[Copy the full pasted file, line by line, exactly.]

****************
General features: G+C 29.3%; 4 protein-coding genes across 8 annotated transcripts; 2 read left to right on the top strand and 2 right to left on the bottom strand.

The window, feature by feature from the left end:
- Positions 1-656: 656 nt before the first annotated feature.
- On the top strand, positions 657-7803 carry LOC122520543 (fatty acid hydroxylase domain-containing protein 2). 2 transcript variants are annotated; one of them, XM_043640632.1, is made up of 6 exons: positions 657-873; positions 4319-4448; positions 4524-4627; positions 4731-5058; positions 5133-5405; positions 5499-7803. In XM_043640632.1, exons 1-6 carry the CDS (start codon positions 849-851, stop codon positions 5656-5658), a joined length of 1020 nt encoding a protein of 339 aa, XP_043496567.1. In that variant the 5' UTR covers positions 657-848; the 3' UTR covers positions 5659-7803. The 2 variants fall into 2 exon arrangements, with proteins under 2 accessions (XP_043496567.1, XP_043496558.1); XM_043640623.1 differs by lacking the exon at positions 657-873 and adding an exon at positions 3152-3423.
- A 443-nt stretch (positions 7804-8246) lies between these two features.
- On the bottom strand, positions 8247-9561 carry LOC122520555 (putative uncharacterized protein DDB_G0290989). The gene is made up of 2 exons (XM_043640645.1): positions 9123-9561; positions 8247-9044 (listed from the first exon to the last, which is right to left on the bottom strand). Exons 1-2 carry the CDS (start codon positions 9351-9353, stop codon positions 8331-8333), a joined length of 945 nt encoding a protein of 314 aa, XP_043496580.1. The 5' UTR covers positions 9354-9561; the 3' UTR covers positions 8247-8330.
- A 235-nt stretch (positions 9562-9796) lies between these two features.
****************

General features: G+C 29.3%; 4 protein-coding genes across 8 annotated transcripts; 2 read left to right on the top strand and 2 right to left on the bottom strand.

The window, feature by feature from the left end:
- Positions 1-656: 656 nt before the first annotated feature.
- On the top strand, positions 657-7803 carry LOC122520543 (fatty acid hydroxylase domain-containing protein 2). 2 transcript variants are annotated; one of them, XM_043640632.1, is made up of 6 exons: positions 657-873; positions 4319-4448; positions 4524-4627; positions 4731-5058; positions 5133-5405; positions 5499-7803. In XM_043640632.1, exons 1-6 carry the CDS (start codon positions 849-851, stop codon positions 5656-5658), a joined length of 1020 nt encoding a protein of 339 aa, XP_043496567.1. In that variant the 5' UTR covers positions 657-848; the 3' UTR covers positions 5659-7803. The 2 variants fall into 2 exon arrangements, with proteins under 2 accessions (XP_043496567.1, XP_043496558.1); XM_043640623.1 differs by lacking the exon at positions 657-873 and adding an exon at positions 3152-3423.
- A 443-nt stretch (positions 7804-8246) lies between these two features.
- On the bottom strand, positions 8247-9561 carry LOC122520555 (putative uncharacterized protein DDB_G0290989). The gene is made up of 2 exons (XM_043640645.1): positions 9123-9561; positions 8247-9044 (listed from the first exon to the last, which is right to left on the bottom strand). Exons 1-2 carry the CDS (start codon positions 9351-9353, stop codon positions 8331-8333), a joined length of 945 nt encoding a protein of 314 aa, XP_043496580.1. The 5' UTR covers positions 9354-9561; the 3' UTR covers positions 8247-8330.
- A 235-nt stretch (positions 9562-9796) lies between these two features.